T&T Toyama has been built on the Gordon & MacPhail model, with new-make spirit being purchased from distilleries and filled into carefully selected wood. This isn’t just marketing speak: Inami is well known for its extensive wood-carving district, and T&T Toyama is working closely with an independent cooperage a mere five-minute drive from the projected warehouse site. The cooperage makes casks with mizunara heads, as well as casks made entirely out of local mizunara, but T&T Toyama is particularly keen to use ex-bourbon barrels that are d-echarred and then toasted, as well as hogsheads. The cooperage will also play an essential role in maintenance and repairs as the stock in the warehouse grows.
Up until a year or two ago, the idea of purchasing new make from distilleries in Japan to be aged by a third party would have been declared pie-in-the-sky by anyone familiar with industry practice there. The options were limited, and even if you were mad enough to try and managed to find the proverbial exception to the rule, that would still only have given you spirit from one distillery – not exactly a workable business model for an independent bottler. The proliferation of craft whisky distilleries in Japan over the past couple of years, established by existing liquor producers (shochu producers, for the most part), has changed all this.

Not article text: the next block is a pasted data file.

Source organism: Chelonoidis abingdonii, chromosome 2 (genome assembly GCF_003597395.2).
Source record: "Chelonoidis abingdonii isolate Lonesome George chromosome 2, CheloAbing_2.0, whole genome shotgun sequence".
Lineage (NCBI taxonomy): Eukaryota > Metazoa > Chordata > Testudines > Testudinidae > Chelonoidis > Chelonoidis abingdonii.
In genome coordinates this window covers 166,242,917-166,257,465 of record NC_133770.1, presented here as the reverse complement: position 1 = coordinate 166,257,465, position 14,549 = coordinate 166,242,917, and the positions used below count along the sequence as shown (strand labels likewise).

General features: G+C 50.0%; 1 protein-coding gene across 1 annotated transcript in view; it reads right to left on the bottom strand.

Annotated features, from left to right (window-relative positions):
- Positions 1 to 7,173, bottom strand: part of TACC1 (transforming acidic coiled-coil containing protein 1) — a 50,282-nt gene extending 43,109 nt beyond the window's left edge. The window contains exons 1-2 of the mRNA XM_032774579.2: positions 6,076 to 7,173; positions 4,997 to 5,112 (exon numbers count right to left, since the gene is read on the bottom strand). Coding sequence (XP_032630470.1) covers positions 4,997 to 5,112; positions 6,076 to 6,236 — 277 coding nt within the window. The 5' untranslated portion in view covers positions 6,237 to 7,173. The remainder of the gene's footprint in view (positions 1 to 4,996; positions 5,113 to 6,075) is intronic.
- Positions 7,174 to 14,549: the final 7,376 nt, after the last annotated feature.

Despite there being no precedent for it in Japan, Shimono says distilleries were willing to supply T&T Toyama with new make after learning about the nature of the business. “With the exception of one, the distilleries we approached were all very new distilleries, and they understood where we were coming from. We also had the framework in place, with Takahiko being distillery manager himself and therefore having a whisky licence – because ageing is considered ‘production’ in Japan and therefore requires the sort of licence distilleries need to operate – and myself having been involved in whisky retail for the past eight years. So it wasn’t like this was a project of a couple of shady figures coming out of the woodwork.”
Inagaki and Shimono visited craft whisky distillers across Japan to taste new make, quality being of prime importance. For the time being, they have supply agreements with six distilleries. Aside from Eigashima Distillery, all the others are fairly new kids on the block: Sakurao Distillery (in Hiroshima prefecture), Kanosuke and Ontake Distillery (in Kagoshima prefecture), Osuzuyama Distillery (in Miyazaki prefecture) and Saburomaru Distillery, which has a longer history on paper but is essentially a new distillery in an old shell (reopened in 2018).